Home » Quotes » Make trouble for your character

Make trouble for your character

12 February 2014

When in doubt, make trouble for your character. Don’t let her stand on the edge of the pool, dipping her toe. Come up behind her and give her a good hard shove. That’s my advice to you now. Make trouble for your character. In life we try to avoid trouble. We chew on our choices endlessly. We go to shrinks, we talk to our friends. In fiction, this is deadly. Protagonists need to screw up, act impulsively, have enemies, get into TROUBLE.

Janet Fitch


8 Comments to “Make trouble for your character”

  1. Janet’s was the class that most demonstrated my improvement as a writer. For a long while, you could read the manuscript for The Prodigal Hour and see exactly where I started taking her course. Genre was a bit out of her comfort zone–she focused a lot on language and sentence-level structure–but she could, ultimately, accommodate.

  2. Great advice! Thanks! 🙂


  3. To riff off this and Kurt Vonnegut: “Make your character want something. Then see how hard you can make it for them to get it.”

  4. That’s the thing, though. Sometimes you want to read about a protagonist going through heck, and sometimes you really really don’t. There are tons of books (and even more movies and TV shows) that I’ve dropped because it’s just too hard to watch, too emotionally exhausting, or there are too many stupid predicaments. Sometimes you want to read about the character being endlessly tortured and strained, and then other times, Wodehouse strikes you as depressingly difficult and complicated. There is a place for the character doing things or going places, and not having trouble per se, just as there was a place for Tolkien giving his characters a freaking break every few hundred pages.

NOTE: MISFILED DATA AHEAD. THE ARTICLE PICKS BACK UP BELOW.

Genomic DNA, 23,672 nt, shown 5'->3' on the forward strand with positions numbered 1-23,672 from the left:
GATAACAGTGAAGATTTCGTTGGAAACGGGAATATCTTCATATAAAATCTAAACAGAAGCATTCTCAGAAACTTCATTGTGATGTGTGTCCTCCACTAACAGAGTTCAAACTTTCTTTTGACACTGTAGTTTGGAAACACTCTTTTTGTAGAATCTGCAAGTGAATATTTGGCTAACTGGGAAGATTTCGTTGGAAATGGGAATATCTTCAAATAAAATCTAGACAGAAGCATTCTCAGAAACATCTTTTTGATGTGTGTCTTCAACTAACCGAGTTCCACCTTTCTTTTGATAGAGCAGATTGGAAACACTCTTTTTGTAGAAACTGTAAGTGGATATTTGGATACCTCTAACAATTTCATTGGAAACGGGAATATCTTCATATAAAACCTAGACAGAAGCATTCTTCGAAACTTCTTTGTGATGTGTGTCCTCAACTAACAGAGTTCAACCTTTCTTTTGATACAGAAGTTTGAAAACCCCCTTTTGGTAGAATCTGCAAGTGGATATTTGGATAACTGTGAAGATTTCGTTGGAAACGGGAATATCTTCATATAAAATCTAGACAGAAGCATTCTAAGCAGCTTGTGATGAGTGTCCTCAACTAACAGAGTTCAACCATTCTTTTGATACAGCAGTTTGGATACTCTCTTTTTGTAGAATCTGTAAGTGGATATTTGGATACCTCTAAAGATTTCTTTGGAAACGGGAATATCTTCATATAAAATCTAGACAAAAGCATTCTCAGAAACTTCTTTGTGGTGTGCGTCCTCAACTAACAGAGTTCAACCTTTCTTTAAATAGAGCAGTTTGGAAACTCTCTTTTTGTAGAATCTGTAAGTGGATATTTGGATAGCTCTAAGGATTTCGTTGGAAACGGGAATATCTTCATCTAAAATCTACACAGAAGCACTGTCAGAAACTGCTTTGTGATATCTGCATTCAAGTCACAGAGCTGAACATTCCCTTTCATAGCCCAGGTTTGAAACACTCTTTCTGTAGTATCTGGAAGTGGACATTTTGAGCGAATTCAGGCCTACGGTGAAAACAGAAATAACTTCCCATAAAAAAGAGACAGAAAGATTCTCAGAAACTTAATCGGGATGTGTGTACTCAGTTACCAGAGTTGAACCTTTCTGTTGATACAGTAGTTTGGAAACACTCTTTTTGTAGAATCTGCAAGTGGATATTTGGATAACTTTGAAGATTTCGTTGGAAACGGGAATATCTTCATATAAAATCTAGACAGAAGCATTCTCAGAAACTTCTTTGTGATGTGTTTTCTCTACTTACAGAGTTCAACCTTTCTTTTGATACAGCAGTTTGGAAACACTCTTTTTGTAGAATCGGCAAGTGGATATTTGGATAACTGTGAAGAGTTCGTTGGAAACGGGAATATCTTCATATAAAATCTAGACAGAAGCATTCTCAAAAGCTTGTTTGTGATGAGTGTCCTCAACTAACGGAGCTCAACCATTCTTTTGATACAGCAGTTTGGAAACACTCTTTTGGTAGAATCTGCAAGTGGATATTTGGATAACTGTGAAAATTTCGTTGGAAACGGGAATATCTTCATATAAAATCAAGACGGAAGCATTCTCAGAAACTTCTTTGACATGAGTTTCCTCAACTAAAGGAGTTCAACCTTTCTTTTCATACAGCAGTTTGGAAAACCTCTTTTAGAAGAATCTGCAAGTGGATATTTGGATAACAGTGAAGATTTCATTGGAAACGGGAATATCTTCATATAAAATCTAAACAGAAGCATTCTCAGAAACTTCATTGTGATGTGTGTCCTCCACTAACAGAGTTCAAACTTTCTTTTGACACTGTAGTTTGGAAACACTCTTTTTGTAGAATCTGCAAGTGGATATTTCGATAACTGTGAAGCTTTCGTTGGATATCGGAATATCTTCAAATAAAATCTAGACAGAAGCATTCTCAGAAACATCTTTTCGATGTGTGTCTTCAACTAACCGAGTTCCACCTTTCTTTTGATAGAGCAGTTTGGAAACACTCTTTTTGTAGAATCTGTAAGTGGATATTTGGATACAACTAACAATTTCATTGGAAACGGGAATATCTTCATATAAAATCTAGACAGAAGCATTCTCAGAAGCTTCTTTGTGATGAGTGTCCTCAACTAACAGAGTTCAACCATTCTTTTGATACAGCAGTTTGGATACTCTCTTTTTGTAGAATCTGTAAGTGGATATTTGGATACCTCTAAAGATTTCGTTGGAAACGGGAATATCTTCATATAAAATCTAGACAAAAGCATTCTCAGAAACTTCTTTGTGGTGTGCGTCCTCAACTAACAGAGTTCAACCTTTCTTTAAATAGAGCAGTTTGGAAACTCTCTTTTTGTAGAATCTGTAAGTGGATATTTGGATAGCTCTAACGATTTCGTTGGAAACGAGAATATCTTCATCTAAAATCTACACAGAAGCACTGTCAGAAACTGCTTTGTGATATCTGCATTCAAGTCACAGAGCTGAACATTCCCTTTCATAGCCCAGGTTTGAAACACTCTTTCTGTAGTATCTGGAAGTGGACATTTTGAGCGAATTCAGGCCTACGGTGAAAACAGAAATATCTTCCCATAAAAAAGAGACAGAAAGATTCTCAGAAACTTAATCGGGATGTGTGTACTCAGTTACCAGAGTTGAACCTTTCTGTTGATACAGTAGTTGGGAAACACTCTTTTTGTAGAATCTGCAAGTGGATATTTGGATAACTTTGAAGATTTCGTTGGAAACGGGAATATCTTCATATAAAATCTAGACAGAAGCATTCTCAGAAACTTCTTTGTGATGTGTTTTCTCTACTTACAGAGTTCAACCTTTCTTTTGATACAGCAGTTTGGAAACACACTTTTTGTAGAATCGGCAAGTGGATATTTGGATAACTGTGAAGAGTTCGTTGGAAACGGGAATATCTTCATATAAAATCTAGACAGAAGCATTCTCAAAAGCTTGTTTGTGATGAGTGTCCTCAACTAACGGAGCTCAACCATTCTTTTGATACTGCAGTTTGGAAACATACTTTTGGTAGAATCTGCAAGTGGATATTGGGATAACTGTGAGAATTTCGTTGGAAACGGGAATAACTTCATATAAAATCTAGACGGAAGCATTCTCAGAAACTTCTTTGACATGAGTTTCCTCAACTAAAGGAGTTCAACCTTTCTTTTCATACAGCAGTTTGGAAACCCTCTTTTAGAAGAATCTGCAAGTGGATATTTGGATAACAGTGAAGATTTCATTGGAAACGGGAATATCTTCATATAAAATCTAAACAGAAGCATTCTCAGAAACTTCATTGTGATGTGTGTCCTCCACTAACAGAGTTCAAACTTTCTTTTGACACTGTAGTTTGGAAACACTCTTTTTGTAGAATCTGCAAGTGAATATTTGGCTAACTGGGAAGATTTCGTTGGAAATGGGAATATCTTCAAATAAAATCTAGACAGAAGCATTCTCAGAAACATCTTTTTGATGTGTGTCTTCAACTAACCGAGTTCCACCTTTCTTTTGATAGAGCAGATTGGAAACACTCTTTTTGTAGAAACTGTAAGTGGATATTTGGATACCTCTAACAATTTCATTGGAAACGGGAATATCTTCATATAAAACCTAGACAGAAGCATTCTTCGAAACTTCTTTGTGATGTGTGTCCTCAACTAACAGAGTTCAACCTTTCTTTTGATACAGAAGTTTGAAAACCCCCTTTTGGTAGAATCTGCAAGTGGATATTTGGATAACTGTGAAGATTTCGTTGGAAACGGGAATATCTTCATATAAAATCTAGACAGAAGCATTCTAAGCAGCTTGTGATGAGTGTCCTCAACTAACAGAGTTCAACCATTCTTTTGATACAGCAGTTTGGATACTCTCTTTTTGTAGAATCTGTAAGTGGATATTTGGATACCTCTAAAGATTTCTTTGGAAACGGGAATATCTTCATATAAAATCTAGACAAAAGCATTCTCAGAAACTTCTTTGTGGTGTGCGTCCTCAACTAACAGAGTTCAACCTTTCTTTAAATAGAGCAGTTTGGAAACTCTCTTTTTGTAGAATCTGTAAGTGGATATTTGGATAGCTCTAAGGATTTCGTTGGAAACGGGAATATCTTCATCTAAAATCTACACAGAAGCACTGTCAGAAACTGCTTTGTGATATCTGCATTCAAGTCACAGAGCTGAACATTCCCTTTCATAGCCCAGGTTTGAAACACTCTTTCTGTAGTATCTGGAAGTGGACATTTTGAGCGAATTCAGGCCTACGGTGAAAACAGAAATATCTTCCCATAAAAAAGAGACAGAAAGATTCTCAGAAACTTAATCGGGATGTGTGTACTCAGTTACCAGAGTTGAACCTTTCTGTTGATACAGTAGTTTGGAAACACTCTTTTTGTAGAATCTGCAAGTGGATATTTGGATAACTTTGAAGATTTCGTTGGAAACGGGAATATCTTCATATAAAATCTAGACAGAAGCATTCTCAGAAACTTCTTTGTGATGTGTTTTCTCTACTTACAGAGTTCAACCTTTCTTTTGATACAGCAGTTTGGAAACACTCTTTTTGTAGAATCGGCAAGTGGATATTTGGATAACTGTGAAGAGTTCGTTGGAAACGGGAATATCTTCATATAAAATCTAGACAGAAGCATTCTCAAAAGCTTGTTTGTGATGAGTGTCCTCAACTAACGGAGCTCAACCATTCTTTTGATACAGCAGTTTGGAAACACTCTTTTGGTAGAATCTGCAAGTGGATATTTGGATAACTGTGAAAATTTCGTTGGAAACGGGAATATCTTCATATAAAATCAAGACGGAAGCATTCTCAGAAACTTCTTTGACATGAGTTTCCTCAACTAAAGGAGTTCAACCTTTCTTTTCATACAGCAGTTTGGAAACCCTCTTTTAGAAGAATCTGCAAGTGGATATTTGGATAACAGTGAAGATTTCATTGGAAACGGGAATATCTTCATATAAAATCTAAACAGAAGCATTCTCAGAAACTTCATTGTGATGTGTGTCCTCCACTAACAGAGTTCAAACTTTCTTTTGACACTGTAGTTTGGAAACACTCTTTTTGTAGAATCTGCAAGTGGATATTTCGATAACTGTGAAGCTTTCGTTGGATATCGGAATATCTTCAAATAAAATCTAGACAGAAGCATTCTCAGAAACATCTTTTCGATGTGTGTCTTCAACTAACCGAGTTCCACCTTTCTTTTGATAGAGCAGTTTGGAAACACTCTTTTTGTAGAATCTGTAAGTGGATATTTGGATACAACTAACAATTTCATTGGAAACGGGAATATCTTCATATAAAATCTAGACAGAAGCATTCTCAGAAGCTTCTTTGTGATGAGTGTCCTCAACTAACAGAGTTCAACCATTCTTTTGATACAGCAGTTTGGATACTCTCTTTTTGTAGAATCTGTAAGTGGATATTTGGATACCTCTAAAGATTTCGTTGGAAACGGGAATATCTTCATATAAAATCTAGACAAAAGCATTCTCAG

(Although that actually got leveraged better by Tolkien than most of his Seventies imitators, as Diana Wynne Jones talks about in her essay on Tolkien’s narrative style. Tolkien’s breaks vary a lot in their tone, and by the time Frodo and Sam get to Mordor, it’s not much of a breaktime or a feast. Creating a pattern and then messing with it messes with the reader’s head.)

    So the essence of this exercise is solving a writer problem. It’s not a solution for everything.

    Of course, the other side of this advice is that “trouble” can be anything. You don’t have to kill people to provide trouble; you just have to create a reason why the character is having trouble with a particular situation, and make the trouble convincing enough _for that character_ that they can’t just stomp out of it easily.

    • Ohmigod, yes. The Thomas Covenant series comes immediately to mind.

    • Excellent point. Sometimes the trouble will be mortal peril. Other times it’s moral peril; I love how Bujold does this with Miles Vorkosigan. Unrelenting slogs just bring out my inner misanthrope.

    • I had to give up reading the Dresden Files because it was so exhausting for me. I’d go through a few chapters of Harry getting beaten to hell by various forces and emerge from my reading time feeling as if I had been beaten, body and soul. I loved Harry. I loved the stories. But I couldn’t handle constantly feeling like I’d just gone through what he did. Maybe I get too into my books.

  5. “Trouble” need not equal torture. It can also be an opportunity to reveal the character’s nature and/or capabilities. Heinlein used that approach often, most notably in METHUSELAH’S CHILDREN.

Sorry, the comment form is closed at this time.